When Brownwood police Sgt. Randall Krpoun tested to become a police officer in 1992, he was one of about two dozen applicants competing for a job.

These days, fewer applicants are vying to become law enforcement officers, reflecting state and national trends, police and sheriff’s officials said.

The last two times the Civil Service written test for police applicants was given, each test attracted two applicants, Brownwood Police Chief Virgil Cowin said.

As of Oct. 1, the police department will have four vacancies. Cowin said he doesn’t know of any applicants who have signed up to take the Civil Service test on Oct. 17.

“Of course it’s a concern,” Cowin said.

Brownwood police and sheriff’s deputies have benefitted from recent pay hikes approved by the Brownwood City Council and Brown County Commissioners, but issues of pay, benefits and work schedules are among factors in the nationwide trends, local officials said.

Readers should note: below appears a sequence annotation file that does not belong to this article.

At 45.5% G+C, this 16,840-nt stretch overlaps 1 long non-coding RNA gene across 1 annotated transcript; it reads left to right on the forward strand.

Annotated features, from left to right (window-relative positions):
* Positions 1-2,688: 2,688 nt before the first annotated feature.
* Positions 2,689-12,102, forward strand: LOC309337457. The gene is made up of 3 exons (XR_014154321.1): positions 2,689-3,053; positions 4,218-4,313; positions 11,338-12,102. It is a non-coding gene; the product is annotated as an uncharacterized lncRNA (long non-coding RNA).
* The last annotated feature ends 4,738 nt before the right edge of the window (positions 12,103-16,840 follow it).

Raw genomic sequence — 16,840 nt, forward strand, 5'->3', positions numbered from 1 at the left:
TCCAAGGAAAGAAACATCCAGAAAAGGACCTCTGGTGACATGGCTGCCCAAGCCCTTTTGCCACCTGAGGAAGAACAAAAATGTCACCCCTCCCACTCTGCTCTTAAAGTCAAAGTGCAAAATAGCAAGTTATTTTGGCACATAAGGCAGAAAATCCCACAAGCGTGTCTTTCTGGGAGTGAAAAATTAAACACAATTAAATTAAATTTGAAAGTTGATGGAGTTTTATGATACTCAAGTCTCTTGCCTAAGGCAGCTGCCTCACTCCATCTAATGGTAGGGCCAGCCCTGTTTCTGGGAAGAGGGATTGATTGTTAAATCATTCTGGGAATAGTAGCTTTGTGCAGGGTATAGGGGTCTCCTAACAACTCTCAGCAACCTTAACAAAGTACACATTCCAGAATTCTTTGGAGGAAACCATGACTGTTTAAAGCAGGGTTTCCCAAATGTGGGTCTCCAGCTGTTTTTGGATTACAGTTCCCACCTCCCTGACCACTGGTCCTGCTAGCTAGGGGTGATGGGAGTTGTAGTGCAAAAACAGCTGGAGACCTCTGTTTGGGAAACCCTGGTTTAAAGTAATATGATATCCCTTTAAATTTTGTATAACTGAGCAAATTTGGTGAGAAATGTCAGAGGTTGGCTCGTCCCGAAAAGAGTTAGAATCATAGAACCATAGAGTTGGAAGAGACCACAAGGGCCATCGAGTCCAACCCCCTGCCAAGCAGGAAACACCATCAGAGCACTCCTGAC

Cowin said he hopes to draw some applicants from a police academy being taught at the Law Enforcement Center. The students are nearly ready to graduate, Cowin said.

Early Police Chief Junior Pinson said his department used to have a waiting list of applicants, and the department tried to hire applicants with three to five years of experience.

“Now we’re hiring them straight out of the academy,” Pinson said.

The Brownwood Police Department’s four vacancies are from:

The recent retirement of Lt. Bill Stirman. The resignation of a patrolman after seven days on the job. Two new positions the City Council funded in this year’s budget, which begins Oct. 1.

Counting the two new positions, the police department has a complement of 38 officers including the police administration, criminal investigation division and school resource officer.

The sheriff’s office has had a patrol vacancy for several weeks, and other vacancies are pending, Sheriff Bobby Grubbs said.

In past years, vacancies would attract several applicants, but there has been a single applicant for the current vacancy, Grubbs said.

“I see a trend where people are not as interested in coming in to law enforcement as they used to be,” Grubbs said. “ … I keep thinking it’s going to work itself out, but it’s somewhat of a challenge at this time.”